India holds the Group of 20 (G20) presidency from 1 December 2022 – 30 November 2023, after swapping it with Indonesia in 2022, and the 18th edition of the Leaders’ Summit is going to be organised on 9-10 September 2023 in New Delhi. Around thirty heads of states and governments from the member and invited countries are expected to attend the event. In the run-up to this mega-event, the Government of India (GoI) is hosting 200 meetings across 32 different workstreams round the year in over 50 cities. Preparations by the GoI for organising the year-long series of G20 events have been spectacular on multiple counts.

Firstly, what is in public display is the self-congratulatory claim of India as the ‘Mother of Democracy, a phrase that complements the current ruling regime’s another audacious vision, India as the “Vishwaguru” (Teacher of the world). The GoI has left no stone unturned to make an advertisement blitz around the G20 presidency at the expense of taxpayers’ money. Paintings and graffiti with the G20 India logo accompanied by images of the Indian Prime Minister Narendra Modi in all public spaces and transport present a classic example of public relations marketing. Secondly, the entire country witnessed the demolition drives and forced evictions of thousands of vulnerable communities from their living spaces in cities where the G20 events are being hosted. As a public hearing report on these stories of displacement noted, the ruination of the urban poor and the marginalised people has been done in the name of “beautification drives” or “clearing of encroachments” or “protection of monuments” or similar pretexts.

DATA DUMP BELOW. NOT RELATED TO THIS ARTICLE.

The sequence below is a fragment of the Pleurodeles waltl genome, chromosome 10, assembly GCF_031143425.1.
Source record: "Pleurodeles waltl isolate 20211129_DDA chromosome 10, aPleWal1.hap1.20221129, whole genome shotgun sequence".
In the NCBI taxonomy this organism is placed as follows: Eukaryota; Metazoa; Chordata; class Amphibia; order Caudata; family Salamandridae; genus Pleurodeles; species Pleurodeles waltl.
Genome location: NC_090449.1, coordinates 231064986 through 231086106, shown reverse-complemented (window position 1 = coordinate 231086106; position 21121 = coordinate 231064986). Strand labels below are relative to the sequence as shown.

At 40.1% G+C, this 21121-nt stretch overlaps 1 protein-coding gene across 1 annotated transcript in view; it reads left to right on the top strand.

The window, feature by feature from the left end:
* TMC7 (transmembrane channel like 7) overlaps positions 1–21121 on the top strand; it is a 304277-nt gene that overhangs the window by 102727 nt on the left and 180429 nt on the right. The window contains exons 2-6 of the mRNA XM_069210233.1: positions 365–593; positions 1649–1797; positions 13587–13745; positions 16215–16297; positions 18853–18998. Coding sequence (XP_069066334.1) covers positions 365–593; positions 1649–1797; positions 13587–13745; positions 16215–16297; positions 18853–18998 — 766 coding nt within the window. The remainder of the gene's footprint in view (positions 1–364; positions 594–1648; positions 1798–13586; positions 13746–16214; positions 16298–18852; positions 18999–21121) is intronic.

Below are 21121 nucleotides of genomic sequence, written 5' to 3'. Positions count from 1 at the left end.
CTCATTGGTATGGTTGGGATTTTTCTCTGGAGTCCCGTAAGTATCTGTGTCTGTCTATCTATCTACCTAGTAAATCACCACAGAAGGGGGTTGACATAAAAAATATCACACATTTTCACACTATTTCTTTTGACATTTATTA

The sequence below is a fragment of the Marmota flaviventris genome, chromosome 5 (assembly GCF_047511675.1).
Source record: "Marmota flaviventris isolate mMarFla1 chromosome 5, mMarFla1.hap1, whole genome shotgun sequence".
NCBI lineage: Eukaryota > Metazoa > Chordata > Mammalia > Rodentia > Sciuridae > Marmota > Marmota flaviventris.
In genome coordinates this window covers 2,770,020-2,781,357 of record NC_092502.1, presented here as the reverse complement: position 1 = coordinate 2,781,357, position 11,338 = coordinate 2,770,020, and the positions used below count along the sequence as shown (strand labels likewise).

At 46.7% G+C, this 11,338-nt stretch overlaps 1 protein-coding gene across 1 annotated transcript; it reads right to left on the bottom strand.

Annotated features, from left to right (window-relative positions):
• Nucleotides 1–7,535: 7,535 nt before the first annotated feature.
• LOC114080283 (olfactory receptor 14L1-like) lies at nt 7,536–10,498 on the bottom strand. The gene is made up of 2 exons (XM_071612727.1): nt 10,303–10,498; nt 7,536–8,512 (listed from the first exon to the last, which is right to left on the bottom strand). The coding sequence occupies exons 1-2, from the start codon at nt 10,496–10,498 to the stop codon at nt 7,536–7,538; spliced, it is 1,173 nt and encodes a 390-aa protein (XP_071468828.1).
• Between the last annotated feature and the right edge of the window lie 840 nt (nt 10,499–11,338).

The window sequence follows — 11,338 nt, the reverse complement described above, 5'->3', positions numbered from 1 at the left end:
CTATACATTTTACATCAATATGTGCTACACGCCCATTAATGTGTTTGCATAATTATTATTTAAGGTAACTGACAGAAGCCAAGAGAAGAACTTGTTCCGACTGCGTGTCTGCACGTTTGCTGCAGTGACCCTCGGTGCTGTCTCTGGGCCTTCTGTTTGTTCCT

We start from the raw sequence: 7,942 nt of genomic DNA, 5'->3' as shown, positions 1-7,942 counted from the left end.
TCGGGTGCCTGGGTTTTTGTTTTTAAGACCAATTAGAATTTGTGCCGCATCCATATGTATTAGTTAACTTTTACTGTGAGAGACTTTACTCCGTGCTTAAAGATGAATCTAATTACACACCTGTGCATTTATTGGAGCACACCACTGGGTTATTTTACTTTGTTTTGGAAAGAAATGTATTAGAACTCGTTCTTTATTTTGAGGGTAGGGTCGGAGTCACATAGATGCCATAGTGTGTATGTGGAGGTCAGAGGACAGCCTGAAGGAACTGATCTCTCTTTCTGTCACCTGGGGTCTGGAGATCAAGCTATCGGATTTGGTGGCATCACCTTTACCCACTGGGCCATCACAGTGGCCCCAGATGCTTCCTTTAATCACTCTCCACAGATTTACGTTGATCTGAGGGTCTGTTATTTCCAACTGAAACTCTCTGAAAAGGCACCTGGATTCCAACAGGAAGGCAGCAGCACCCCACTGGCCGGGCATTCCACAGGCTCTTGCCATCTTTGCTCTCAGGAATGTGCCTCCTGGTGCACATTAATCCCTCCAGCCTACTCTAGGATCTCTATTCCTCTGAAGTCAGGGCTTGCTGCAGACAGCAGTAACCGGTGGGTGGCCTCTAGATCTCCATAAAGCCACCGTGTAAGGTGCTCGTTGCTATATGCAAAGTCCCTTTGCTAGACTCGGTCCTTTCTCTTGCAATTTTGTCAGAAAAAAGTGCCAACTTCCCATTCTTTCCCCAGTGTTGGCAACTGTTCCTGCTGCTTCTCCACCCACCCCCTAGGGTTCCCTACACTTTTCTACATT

Given this extravagant image-building exercise at the cost of taxpayers’ money and livelihoods of vulnerable people, it is pertinent to take stock of things and ask: what has happened so far? This paper thus looks at the journey of G20 under India’s presidency, followed by a brief analysis of the outcomes of different workstreams.

Read the full paper here: G20 in India – the story so far